Harrassment

Did You Hear What They Said?

Another update from the Jungle…..

Peter and Paula have worked together for years and are best friends at work. Their friendship grew during the tough years, like taking pay cuts during the recession and working past midnight on New Year’s Eve to salvage the contract with a major client.

They’ve got each other’s backs. Paula covered for Peter when his drinking temporarily got the better of him. Peter lied to their boss about Paula’s frequent absences when she was devastated by the death of her cat. Co-workers rely on them for everything from problem solving to boosting morale. But there is a downside to Peter and Paula’s morale-boosting.

They boost morale by joking and clowning around which makes everyone laugh until it all slides over the invisible line into bad taste. The jokes are sometimes risqué and occasionally sleazy. The raunchier comments are aimed at each other, which is why co-workers haven’t complained. If Peter and Paula aren’t offended by their trash talking, why should others take offense?

The truth is that some of the other women make off color comments too. A few enjoy mild flirtations with Peter without any intention of going beyond words. It’s all a way to relieve the tedium of the daily routine.

But workplaces are constantly evolving as new workers are hired. The new employees don’t understand what Peter and Paula have done for the company which allows them to be occasionally sleazy and off color. Diane and Jane agree that Paula is a cheap tramp who sets back women’s equality every time she speaks. They also agree that Peter is a jerk.

Inevitably, a complaint about sexual harassment slides onto the desk of Sue, the HR manager. She’s heard a spate of these complaints lately and is feeling a bit burned out on the topic. But she’s also been warning Peter and Paula for years that they are skating on thin ice as far as the company’s HR policies are concerned. Now that an official complaint has been filed, Sue calls Peter and Paula to her office.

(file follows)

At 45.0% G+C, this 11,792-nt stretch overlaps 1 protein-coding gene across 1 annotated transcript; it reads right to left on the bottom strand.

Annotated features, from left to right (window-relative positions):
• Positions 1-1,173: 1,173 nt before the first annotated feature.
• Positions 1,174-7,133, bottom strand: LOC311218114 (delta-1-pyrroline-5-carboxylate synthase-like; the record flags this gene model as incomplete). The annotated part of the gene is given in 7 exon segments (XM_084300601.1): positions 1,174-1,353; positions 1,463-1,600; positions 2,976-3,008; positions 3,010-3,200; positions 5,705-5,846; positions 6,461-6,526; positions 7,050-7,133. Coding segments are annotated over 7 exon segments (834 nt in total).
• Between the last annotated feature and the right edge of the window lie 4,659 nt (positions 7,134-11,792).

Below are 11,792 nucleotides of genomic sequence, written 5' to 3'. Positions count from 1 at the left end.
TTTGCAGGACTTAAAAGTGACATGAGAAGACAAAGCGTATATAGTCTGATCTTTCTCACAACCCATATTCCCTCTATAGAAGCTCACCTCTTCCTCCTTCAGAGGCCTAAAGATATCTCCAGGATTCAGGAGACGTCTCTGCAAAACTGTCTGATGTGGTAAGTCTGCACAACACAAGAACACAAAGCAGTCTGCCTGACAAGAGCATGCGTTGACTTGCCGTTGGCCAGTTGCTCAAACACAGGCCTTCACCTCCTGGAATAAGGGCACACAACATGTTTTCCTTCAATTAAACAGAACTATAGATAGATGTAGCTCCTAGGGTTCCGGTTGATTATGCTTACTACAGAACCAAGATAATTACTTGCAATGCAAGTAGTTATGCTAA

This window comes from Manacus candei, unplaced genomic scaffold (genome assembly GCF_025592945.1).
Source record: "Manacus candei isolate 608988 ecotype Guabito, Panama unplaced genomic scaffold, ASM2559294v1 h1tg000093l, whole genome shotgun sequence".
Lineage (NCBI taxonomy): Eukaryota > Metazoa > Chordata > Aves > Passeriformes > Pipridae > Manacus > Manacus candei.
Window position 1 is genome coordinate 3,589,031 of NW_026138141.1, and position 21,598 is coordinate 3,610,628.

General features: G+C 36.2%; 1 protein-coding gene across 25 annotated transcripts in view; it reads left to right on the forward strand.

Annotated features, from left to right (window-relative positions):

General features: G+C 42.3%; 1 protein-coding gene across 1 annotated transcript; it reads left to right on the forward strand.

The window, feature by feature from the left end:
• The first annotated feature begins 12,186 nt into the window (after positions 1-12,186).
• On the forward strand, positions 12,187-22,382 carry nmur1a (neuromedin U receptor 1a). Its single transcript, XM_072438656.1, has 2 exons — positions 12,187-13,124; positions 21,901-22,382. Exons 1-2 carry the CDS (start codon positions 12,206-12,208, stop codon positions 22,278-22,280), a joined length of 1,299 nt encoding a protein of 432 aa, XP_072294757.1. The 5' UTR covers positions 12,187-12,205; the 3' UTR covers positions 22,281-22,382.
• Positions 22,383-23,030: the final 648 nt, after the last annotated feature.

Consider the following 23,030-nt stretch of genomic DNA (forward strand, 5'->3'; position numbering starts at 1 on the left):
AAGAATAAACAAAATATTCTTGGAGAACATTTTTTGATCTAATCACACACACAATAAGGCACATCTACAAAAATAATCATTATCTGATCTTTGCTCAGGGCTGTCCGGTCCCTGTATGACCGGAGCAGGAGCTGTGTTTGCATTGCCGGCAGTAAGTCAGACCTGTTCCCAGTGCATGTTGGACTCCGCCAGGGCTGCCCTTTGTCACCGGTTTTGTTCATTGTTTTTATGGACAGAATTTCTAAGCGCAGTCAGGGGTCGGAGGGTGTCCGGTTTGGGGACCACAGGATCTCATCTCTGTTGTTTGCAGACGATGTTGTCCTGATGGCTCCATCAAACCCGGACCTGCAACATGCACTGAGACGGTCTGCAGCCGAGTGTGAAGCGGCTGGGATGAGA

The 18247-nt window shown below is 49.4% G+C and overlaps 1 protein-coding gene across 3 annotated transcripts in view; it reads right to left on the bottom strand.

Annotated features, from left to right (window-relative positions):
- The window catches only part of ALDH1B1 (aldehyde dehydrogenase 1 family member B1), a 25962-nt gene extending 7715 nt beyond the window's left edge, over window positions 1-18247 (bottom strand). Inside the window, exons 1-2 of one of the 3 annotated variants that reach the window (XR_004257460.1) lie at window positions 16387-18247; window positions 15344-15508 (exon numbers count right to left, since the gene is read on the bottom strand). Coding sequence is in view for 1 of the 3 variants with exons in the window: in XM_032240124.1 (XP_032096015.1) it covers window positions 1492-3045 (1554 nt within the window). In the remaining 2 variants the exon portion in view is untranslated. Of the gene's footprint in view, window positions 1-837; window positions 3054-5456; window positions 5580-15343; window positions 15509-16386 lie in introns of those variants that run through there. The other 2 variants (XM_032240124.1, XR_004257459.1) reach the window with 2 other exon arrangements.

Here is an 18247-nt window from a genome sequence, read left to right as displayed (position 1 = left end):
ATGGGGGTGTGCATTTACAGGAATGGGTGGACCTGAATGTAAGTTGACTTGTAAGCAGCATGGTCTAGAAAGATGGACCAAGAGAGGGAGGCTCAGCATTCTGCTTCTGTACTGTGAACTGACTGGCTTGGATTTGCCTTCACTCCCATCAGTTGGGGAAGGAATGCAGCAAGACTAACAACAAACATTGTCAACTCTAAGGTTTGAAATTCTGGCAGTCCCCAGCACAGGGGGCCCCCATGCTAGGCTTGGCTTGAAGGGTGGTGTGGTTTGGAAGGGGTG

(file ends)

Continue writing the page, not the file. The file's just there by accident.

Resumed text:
What options does Sue have?

  1. She can slap the taste out the mouths of Peter and Paula for ignoring her previous verbal warnings.
  2. She can recommend that one of them be transferred to a different department even though that will reduce efficiency in their current department.
  3. She can tell Peter and Paula to save their trash talking for after hours.

Workplace expectations are evolving rapidly regarding sexual harassment and what will be tolerated. Employers should take sexual harassment complaints seriously but not over-react.

If your company is struggling with HR issues, Corporate Compliance Risk Advisor can help you create HR policies that are appropriate for your company’s size and then serve as a resource to your staff as the policies are implemented.

Ebook Link

Join the HR Compliance Jungle today. Click here!

Follow us on Facebook & Twitter!

 

Visit our website!

Advertisements

Don’t Anyone Touch Anyone!

Another update from the Jungle…..

ABC Corp always seems to catch the latest trends late, thinks Karen. She’s the HR manager for her company and she’s watched for years as the news headlines play out at the office. Now she’s seeing an uptick in sexual harassment claims.

This morning before Karen could finish her first Diet Coke, Vanessa stopped by to complain that Hank had touched her inappropriately. Inappropriately how, asks Karen. Vanessa says that last week Hank patted her on the butt and since then he’s been looking at her in a suggestive way.

Karen sighs inwardly. Before the company switched to electronic records, Karen devoted a large, four-drawer file cabinet to Vanessa and Hank. Vanessa is always complaining about something. Hank has a reputation for saying things that others would leave unsaid often being a little too “friendly” with his hands.

Karen fortifies herself with a second Diet Coke and begins calling in Vanessa’s co-workers to find witnesses. Dorothy says she didn’t see any inappropriate touching but admits that she dislikes Vanessa and Hank and avoids them as if they have the plague. Amanda says that she dances a highland jig to stay out of range of Hank but generally considers him harmless.

Sue shrugs and says that Hank has patted her on the rear many times. When a project is successful, Hank often pats people on the back or the butt. She dismisses it because she thinks he’s just acting like the jock he was. When Sue tires of it, she kicks Hank in the shins, as she did with her older brothers when they were obnoxious. Dan and Joanne confirm Sue’s interpretation of Hank’s hands-on approach to thanking co-workers for a job well done.

Karen sighs deeply and reaches for another Diet Coke before she calls in Vanessa. She tells Vanessa that she believes Hank used poor judgment but it is unlikely that a claim of sexual harassment can be proved. She encourages Vanessa to tell Hank immediately to not touch her if he again pats her on the rear.